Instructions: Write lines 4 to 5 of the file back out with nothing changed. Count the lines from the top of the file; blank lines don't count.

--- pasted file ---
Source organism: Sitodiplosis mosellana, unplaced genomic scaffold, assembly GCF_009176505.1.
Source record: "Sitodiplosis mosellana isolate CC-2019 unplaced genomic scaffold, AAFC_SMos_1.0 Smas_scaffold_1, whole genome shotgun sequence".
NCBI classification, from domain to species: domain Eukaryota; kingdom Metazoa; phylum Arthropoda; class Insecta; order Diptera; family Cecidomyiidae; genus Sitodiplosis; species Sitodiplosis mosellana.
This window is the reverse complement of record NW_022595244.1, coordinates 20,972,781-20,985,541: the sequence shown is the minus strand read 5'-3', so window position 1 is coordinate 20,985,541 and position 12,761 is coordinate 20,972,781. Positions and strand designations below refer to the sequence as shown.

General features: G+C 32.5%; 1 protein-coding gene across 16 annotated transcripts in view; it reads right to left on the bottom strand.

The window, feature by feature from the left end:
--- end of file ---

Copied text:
This window is the reverse complement of record NW_022595244.1, coordinates 20,972,781-20,985,541: the sequence shown is the minus strand read 5'-3', so window position 1 is coordinate 20,985,541 and position 12,761 is coordinate 20,972,781. Positions and strand designations below refer to the sequence as shown.

General features: G+C 32.5%; 1 protein-coding gene across 16 annotated transcripts in view; it reads right to left on the bottom strand.